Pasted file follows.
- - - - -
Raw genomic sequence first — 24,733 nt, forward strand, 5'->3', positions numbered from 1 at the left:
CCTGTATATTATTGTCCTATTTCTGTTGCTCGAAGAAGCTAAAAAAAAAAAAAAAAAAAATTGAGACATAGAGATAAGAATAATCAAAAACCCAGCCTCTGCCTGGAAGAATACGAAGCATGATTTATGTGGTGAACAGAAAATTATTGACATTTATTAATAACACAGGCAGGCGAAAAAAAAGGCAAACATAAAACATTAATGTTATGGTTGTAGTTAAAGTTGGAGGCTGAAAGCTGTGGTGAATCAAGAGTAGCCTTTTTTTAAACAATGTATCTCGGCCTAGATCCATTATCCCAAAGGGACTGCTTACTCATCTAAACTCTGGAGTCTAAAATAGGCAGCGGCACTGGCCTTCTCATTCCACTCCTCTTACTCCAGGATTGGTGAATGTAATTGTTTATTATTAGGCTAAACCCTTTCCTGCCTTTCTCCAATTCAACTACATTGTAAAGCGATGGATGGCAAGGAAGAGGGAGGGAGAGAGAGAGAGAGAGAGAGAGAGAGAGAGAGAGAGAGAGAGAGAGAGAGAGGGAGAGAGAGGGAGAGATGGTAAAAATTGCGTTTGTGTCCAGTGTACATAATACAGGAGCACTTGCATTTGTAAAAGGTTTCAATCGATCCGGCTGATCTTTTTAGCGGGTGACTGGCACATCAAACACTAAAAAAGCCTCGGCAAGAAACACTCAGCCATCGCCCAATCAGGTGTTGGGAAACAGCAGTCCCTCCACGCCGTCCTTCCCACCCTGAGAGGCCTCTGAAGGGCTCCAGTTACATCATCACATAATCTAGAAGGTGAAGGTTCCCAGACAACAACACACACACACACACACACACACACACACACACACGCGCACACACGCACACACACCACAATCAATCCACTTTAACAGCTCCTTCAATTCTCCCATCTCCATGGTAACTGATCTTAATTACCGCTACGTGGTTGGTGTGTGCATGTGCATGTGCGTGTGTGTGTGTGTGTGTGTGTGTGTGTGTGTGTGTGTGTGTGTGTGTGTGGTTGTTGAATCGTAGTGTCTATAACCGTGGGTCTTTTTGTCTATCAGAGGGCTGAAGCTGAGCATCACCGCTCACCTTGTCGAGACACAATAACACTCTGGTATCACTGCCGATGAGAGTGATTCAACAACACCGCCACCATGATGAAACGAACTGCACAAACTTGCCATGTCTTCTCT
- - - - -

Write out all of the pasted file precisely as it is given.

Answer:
Raw genomic sequence first — 24,733 nt, forward strand, 5'->3', positions numbered from 1 at the left:
CCTGTATATTATTGTCCTATTTCTGTTGCTCGAAGAAGCTAAAAAAAAAAAAAAAAAAAATTGAGACATAGAGATAAGAATAATCAAAAACCCAGCCTCTGCCTGGAAGAATACGAAGCATGATTTATGTGGTGAACAGAAAATTATTGACATTTATTAATAACACAGGCAGGCGAAAAAAAAGGCAAACATAAAACATTAATGTTATGGTTGTAGTTAAAGTTGGAGGCTGAAAGCTGTGGTGAATCAAGAGTAGCCTTTTTTTAAACAATGTATCTCGGCCTAGATCCATTATCCCAAAGGGACTGCTTACTCATCTAAACTCTGGAGTCTAAAATAGGCAGCGGCACTGGCCTTCTCATTCCACTCCTCTTACTCCAGGATTGGTGAATGTAATTGTTTATTATTAGGCTAAACCCTTTCCTGCCTTTCTCCAATTCAACTACATTGTAAAGCGATGGATGGCAAGGAAGAGGGAGGGAGAGAGAGAGAGAGAGAGAGAGAGAGAGAGAGAGAGAGAGAGAGAGAGAGAGGGAGAGAGAGGGAGAGATGGTAAAAATTGCGTTTGTGTCCAGTGTACATAATACAGGAGCACTTGCATTTGTAAAAGGTTTCAATCGATCCGGCTGATCTTTTTAGCGGGTGACTGGCACATCAAACACTAAAAAAGCCTCGGCAAGAAACACTCAGCCATCGCCCAATCAGGTGTTGGGAAACAGCAGTCCCTCCACGCCGTCCTTCCCACCCTGAGAGGCCTCTGAAGGGCTCCAGTTACATCATCACATAATCTAGAAGGTGAAGGTTCCCAGACAACAACACACACACACACACACACACACACACACACACACGCGCACACACGCACACACACCACAATCAATCCACTTTAACAGCTCCTTCAATTCTCCCATCTCCATGGTAACTGATCTTAATTACCGCTACGTGGTTGGTGTGTGCATGTGCATGTGCGTGTGTGTGTGTGTGTGTGTGTGTGTGTGTGTGTGTGTGTGTGTGTGTGTGGTTGTTGAATCGTAGTGTCTATAACCGTGGGTCTTTTTGTCTATCAGAGGGCTGAAGCTGAGCATCACCGCTCACCTTGTCGAGACACAATAACACTCTGGTATCACTGCCGATGAGAGTGATTCAACAACACCGCCACCATGATGAAACGAACTGCACAAACTTGCCATGTCTTCTCT